To enhance security around its newly-launched Docker Container Registry, Amazon Web Services offers the ability to scan containers for security vulnerabilities, thanks to a partnership with Twistlock.
AWS’ EC2 Container Registry, which AWS announced in October, is among a growing number of cloud services that rely on Twistlock to help users secure their containers. Last month, the Google Container Registry added Twistlock, and Docker supports the technology for its own registry, as well.
“Many customers already have a multi-cloud strategy and this platform-independent approach is an important way to provide consistent security across all those clouds,” wrote John Morello, Twistlock’s chief technology officer, in a blog post announcing the new offering. “One Twistlock instance can protect containers, hosts and images across all the various clouds your organization is running on.”
Twistlock is one of a number of companies seeking to address the issue of securing containers, which has become an increasing concern as more container-based workloads are moving into production. Both CoreOS and Docker have released their own scanners, both of which compare the contents of a container against a database of known vulnerabilities.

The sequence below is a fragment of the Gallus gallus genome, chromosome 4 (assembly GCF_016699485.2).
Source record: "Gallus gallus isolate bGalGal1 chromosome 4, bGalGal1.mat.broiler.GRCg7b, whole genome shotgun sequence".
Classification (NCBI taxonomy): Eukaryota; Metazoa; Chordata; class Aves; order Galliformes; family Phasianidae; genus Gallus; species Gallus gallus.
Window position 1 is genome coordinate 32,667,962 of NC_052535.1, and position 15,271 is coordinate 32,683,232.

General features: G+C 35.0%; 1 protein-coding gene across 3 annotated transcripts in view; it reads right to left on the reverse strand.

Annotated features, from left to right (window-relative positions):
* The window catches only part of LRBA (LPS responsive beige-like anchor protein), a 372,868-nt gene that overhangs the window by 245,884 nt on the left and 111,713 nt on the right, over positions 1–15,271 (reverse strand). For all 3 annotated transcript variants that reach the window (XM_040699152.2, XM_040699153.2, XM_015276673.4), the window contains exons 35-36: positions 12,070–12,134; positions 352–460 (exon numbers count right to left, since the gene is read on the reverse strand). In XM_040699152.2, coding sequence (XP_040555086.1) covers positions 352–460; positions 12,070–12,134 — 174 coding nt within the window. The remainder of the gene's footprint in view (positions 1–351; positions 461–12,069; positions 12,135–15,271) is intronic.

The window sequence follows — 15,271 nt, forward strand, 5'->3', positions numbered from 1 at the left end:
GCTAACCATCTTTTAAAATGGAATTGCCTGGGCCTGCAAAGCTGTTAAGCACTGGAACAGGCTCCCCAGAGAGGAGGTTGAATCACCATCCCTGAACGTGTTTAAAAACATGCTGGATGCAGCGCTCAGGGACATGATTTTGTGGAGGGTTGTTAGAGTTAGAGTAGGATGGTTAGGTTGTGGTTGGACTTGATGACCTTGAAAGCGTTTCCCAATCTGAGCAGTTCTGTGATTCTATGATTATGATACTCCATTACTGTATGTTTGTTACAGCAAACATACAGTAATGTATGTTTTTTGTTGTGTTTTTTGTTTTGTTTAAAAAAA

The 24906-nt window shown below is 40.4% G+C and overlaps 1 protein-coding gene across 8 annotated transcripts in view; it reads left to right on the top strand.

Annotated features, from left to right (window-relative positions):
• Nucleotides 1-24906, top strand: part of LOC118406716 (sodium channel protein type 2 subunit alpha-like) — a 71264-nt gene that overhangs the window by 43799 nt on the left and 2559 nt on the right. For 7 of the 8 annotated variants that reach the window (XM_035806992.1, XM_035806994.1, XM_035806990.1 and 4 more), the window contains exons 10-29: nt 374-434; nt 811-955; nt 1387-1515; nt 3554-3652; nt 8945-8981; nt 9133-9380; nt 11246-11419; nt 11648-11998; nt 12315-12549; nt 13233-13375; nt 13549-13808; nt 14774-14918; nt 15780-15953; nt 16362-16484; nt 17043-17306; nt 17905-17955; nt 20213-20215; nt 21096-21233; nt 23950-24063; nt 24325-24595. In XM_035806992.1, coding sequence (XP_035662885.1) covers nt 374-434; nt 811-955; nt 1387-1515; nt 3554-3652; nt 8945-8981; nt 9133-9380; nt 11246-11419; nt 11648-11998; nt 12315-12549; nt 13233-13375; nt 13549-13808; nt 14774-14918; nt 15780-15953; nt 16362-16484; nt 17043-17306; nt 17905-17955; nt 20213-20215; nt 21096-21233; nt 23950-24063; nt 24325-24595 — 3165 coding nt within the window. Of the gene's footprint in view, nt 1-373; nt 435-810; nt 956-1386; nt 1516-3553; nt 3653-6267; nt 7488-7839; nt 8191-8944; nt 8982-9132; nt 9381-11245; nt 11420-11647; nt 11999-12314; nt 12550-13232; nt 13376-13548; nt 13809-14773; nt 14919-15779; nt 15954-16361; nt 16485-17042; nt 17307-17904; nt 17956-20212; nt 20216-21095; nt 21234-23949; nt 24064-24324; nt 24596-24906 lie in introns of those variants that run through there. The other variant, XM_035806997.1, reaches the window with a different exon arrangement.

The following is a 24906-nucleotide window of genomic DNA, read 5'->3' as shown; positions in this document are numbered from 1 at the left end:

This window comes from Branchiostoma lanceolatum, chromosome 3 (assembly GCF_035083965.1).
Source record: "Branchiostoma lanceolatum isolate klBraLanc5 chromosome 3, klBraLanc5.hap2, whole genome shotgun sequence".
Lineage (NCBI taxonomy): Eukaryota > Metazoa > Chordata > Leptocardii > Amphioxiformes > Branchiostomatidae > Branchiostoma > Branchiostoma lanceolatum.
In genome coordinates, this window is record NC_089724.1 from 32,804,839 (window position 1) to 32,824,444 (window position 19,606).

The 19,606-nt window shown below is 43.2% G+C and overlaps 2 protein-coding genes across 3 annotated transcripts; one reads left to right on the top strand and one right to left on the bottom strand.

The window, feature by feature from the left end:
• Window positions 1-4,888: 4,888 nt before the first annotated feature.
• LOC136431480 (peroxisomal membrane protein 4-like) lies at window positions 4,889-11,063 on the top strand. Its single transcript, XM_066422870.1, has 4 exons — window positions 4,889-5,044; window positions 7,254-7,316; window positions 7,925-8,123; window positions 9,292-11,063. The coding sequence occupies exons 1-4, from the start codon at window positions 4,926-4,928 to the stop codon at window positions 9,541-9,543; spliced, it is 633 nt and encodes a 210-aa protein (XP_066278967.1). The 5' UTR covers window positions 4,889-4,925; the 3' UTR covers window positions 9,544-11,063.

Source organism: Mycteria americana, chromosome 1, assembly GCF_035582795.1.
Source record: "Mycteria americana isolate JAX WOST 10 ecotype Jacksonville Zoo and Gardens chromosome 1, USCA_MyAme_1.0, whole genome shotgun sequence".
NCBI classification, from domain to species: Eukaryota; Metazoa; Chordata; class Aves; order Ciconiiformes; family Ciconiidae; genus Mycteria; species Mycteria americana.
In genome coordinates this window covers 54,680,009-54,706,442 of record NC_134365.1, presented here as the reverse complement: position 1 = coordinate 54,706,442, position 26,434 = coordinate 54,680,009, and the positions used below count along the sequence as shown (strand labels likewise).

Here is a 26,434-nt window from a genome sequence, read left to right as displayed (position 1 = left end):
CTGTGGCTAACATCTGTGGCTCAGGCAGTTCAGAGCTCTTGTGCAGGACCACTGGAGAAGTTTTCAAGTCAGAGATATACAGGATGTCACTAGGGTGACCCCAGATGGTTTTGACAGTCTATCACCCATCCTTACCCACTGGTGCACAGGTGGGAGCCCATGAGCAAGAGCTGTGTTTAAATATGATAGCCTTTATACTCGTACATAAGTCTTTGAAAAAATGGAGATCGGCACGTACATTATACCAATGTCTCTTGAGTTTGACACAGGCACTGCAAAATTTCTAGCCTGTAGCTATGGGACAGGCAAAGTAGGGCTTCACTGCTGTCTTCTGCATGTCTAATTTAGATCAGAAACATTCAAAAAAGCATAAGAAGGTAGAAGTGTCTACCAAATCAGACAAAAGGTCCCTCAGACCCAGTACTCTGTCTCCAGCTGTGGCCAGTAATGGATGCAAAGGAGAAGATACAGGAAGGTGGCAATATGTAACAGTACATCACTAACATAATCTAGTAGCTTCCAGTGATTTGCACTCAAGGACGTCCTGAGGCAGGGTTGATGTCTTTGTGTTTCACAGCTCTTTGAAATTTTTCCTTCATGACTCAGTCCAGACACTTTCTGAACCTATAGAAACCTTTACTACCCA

Twistlock’s service also scans for vulnerabilities and does so while folded into the user’s continuous integration process. In addition, Twistlock also offers an advanced access control, using permissions set by the organization’s Lightweight Directory Access Protocol (LDAP) -based directory. The service also offers the ability to monitor containers in operation, to guard against any malicious activity happening during runtime.
“Amazon ECR allows Amazon users to use Amazon credentials to handle images within AWS Container Registry. Twistlock can now also handle Amazon credentials and authentication tokens. Using Amazon credentials, you can point [Twistlock] to scan images in the AWS Container Registry regardless where Twistlock is installed,” wrote Chenxi Wang in a follow-up e-mail.
To get started on Twistlock, the user needs to install the Twistlock software, which runs inside a container. The software is available on the Amazon partner network. Then import a Kerberos client certificate to Twistlock, so the software can proxy Docker client to Docker daemon traffic. No agents are required on the host, nor do the containers being monitored need any additional preparation. Everything is done through the Docker and Linux APIs.
More details on how to implement the service can be found on the company’s web site.
CoreOS and Docker are sponsors of The New Stack.
Feature Image via Pixabay.